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How to party like a Frenchman on Bastille Day

Bastille DayCooking
Aioli, rilletes, pissaladiere -- you won't go hungry on Bastille Day

Barely have we recovered from celebrating one revolution than we’re hit with another. But while July 4 calls for a menu heavy on grilled burgers, hot dogs and potato salads, the traditional favorites for Bastille Day are a little different.

Though the actual fete day is Monday, there is bound to be plenty of French-influenced partying going on this weekend. And we’re here to help, with a selection of more than a dozen seasonally appropriate recipes that you can mix and match to make your own Bastille Day menu.

You may want to start with gougeres – the ultimate cheese puff. Or maybe it’ll be pissaladiere, like a French pizza with caramelized onions, anchovies and black olives.

You’ll want some dippy kinds of things. Rillettes made with salmon or pork are perfect, just serve them with toasted bread or a neutral-flavored cracker.

For the main course, how about a grand aioli? Make the garlicky mayonnaise an hour or so before the party to relieve any anxiety (aioli can be temperamental, but follow the instructions and add the oil very slowly and you’ll be fine). Serve it with a spread of cooked vegetables and fish.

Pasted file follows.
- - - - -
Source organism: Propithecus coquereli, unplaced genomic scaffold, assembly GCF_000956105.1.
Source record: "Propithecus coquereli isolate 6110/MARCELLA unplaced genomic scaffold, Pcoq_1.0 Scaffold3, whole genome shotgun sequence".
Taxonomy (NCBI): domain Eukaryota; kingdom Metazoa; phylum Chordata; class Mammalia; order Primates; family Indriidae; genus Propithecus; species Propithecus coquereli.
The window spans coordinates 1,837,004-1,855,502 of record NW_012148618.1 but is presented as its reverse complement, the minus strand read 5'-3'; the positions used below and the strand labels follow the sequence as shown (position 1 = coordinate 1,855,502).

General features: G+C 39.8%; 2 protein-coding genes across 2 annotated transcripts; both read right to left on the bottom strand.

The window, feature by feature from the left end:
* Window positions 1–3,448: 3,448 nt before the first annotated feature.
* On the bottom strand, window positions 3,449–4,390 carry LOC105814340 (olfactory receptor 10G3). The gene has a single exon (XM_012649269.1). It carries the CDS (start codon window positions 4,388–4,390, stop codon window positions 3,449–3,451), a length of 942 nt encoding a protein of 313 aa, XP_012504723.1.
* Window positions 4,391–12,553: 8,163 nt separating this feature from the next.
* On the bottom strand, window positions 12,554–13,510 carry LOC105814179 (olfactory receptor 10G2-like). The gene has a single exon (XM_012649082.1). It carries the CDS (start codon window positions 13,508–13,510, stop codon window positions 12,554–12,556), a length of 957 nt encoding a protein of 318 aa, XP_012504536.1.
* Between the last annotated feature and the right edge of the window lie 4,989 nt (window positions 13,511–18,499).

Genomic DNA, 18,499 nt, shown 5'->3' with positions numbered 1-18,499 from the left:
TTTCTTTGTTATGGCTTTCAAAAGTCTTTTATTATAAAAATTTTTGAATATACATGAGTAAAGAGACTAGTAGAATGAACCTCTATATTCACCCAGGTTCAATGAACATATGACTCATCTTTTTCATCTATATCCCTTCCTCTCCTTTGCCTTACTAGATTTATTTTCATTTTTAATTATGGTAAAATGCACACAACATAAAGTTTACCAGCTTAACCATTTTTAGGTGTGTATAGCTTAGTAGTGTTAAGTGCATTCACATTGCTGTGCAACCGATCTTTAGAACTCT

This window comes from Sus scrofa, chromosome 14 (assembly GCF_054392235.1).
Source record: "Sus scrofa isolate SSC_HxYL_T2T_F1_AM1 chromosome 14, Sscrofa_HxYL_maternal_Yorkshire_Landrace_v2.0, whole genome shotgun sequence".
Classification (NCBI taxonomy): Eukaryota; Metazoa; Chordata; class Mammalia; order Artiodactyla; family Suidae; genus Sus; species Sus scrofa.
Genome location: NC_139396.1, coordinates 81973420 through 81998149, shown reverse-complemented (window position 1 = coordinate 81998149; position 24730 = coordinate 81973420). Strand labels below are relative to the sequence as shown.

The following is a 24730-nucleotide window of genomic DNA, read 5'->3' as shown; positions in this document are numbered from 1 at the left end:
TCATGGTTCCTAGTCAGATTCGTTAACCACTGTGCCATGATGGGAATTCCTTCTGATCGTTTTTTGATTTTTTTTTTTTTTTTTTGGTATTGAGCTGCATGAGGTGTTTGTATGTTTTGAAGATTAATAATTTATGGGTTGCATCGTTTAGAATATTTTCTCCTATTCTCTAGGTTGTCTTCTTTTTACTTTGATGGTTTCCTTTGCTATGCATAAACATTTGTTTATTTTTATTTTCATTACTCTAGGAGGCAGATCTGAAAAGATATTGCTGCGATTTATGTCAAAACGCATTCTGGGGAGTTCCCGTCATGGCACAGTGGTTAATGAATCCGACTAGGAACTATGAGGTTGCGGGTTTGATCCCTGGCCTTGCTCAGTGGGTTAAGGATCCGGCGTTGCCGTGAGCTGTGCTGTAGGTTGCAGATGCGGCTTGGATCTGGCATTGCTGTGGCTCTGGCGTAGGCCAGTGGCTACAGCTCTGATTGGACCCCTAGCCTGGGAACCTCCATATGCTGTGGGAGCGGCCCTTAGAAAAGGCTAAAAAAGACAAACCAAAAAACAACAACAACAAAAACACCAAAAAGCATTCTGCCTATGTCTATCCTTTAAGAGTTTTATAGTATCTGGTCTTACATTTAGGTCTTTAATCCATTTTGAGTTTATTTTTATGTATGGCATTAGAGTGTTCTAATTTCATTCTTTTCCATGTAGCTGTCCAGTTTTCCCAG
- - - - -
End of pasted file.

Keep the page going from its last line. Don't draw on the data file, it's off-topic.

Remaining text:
If you’re feeling especially flush, how about serving your aioli with salt-roasted lobster? A little saffron added to the sauce brings out the shellfish flavor.

Of course, if you want something more casual, just make up a bunch of pan bagnat. Fix them in the morning; they improve as they sit.

There’s nothing that sums up a French summer better than ratatouille. We’ve got one from Thomas Keller of the French Laundry. And, being Thomas Keller, he’s included different spins you can put on the basic recipe – a puree for spreading, a pasta sauce or even a cold soup to serve as an appetizer.

Desserts should be simple and made in advance. You can’t go wrong with eternally trendy macarons, and we’ve got a recipe from expert French baker Dorie Greenspan.

If you’re looking for something a little simpler, how about pots de creme made with Mexican chocolate? This one comes from Carpe Diem restaurant in the Napa Valley.

Are you a food geek? Follow me on Twitter @russ_parsons1

Copyright © 2014, Los Angeles Times
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